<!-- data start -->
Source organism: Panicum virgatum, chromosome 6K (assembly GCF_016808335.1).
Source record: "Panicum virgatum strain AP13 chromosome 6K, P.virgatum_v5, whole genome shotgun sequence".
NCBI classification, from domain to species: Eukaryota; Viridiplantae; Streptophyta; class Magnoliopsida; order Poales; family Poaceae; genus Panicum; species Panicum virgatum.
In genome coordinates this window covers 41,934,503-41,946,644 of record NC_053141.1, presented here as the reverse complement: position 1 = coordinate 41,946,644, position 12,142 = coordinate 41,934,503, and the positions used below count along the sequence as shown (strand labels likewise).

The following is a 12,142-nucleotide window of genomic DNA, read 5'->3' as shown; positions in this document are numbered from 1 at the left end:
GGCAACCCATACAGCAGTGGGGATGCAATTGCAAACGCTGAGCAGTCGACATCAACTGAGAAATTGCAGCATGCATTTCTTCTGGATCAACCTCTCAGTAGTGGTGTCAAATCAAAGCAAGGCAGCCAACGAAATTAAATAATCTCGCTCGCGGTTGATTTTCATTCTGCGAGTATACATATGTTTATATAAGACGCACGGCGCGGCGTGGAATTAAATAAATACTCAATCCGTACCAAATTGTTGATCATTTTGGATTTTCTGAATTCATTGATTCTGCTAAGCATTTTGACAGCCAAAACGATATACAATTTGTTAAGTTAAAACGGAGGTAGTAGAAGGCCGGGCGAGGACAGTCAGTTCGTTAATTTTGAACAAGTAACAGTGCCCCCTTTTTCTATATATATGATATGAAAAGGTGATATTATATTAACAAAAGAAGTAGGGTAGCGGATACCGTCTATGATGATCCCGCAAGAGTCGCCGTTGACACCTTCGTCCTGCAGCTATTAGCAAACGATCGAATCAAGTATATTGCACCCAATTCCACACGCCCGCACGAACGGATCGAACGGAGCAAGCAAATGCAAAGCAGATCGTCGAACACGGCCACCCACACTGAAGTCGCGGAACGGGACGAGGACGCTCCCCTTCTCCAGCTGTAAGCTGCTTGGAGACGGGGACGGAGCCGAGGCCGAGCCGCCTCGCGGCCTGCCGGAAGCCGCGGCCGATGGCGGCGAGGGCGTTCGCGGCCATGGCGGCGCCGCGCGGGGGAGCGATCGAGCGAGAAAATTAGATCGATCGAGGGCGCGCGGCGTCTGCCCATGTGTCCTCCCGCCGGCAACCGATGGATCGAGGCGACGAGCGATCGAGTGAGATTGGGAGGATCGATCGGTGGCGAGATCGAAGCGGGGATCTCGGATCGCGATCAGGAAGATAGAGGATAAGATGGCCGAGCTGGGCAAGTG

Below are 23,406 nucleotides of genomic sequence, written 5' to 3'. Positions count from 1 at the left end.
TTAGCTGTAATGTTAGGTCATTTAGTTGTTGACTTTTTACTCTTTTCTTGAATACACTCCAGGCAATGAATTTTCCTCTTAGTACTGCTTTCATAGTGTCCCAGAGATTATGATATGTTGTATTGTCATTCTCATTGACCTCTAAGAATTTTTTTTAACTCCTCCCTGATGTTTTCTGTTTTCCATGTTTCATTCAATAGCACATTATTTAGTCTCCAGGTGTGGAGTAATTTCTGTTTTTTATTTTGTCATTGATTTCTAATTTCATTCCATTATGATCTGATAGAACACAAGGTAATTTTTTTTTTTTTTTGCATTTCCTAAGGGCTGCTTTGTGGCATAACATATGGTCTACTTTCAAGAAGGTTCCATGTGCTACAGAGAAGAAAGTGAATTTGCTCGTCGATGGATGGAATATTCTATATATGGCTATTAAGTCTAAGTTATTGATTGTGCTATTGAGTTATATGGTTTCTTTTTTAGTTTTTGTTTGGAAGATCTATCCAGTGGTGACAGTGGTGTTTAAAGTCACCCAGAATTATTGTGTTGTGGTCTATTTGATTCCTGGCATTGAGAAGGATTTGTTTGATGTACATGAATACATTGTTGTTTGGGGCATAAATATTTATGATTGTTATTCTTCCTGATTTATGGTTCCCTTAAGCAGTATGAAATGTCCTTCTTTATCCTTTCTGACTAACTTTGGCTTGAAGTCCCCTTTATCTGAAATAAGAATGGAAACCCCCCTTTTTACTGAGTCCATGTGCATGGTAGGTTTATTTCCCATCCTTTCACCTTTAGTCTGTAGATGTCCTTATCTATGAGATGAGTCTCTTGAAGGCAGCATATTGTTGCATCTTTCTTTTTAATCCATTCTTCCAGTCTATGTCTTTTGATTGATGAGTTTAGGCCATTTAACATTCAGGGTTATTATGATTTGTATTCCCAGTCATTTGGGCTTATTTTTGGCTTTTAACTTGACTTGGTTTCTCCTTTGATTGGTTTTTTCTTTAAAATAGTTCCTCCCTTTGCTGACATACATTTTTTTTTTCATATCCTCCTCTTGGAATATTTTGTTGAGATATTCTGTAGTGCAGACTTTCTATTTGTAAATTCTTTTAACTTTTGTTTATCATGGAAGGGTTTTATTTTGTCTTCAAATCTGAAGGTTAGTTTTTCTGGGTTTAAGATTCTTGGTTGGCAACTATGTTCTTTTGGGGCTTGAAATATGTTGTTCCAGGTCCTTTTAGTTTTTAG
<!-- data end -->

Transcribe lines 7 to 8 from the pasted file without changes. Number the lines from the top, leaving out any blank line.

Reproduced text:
Below are 23,406 nucleotides of genomic sequence, written 5' to 3'. Positions count from 1 at the left end.
TTAGCTGTAATGTTAGGTCATTTAGTTGTTGACTTTTTACTCTTTTCTTGAATACACTCCAGGCAATGAATTTTCCTCTTAGTACTGCTTTCATAGTGTCCCAGAGATTATGATATGTTGTATTGTCATTCTCATTGACCTCTAAGAATTTTTTTTAACTCCTCCCTGATGTTTTCTGTTTTCCATGTTTCATTCAATAGCACATTATTTAGTCTCCAGGTGTGGAGTAATTTCTGTTTTTTATTTTGTCATTGATTTCTAATTTCATTCCATTATGATCTGATAGAACACAAGGTAATTTTTTTTTTTTTTTGCATTTCCTAAGGGCTGCTTTGTGGCATAACATATGGTCTACTTTCAAGAAGGTTCCATGTGCTACAGAGAAGAAAGTGAATTTGCTCGTCGATGGATGGAATATTCTATATATGGCTATTAAGTCTAAGTTATTGATTGTGCTATTGAGTTATATGGTTTCTTTTTTAGTTTTTGTTTGGAAGATCTATCCAGTGGTGACAGTGGTGTTTAAAGTCACCCAGAATTATTGTGTTGTGGTCTATTTGATTCCTGGCATTGAGAAGGATTTGTTTGATGTACATGAATACATTGTTGTTTGGGGCATAAATATTTATGATTGTTATTCTTCCTGATTTATGGTTCCCTTAAGCAGTATGAAATGTCCTTCTTTATCCTTTCTGACTAACTTTGGCTTGAAGTCCCCTTTATCTGAAATAAGAATGGAAACCCCCCTTTTTACTGAGTCCATGTGCATGGTAGGTTTATTTCCCATCCTTTCACCTTTAGTCTGTAGATGTCCTTATCTATGAGATGAGTCTCTTGAAGGCAGCATATTGTTGCATCTTTCTTTTTAATCCATTCTTCCAGTCTATGTCTTTTGATTGATGAGTTTAGGCCATTTAACATTCAGGGTTATTATGATTTGTATTCCCAGTCATTTGGGCTTATTTTTGGCTTTTAACTTGACTTGGTTTCTCCTTTGATTGGTTTTTTCTTTAAAATAGTTCCTCCCTTTGCTGACATACATTTTTTTTTTCATATCCTCCTCTTGGAATATTTTGTTGAGATATTCTGTAGTGCAGACTTTCTATTTGTAAATTCTTTTAACTTTTGTTTATCATGGAAGGGTTTTATTTTGTCTTCAAATCTGAAGGTTAGTTTTTCTGGGTTTAAGATTCTTGGTTGGCAACTATGTTCTTTTGGGGCTTGAAATATGTTGTTCCAGGTCCTTTTAGTTTTTAG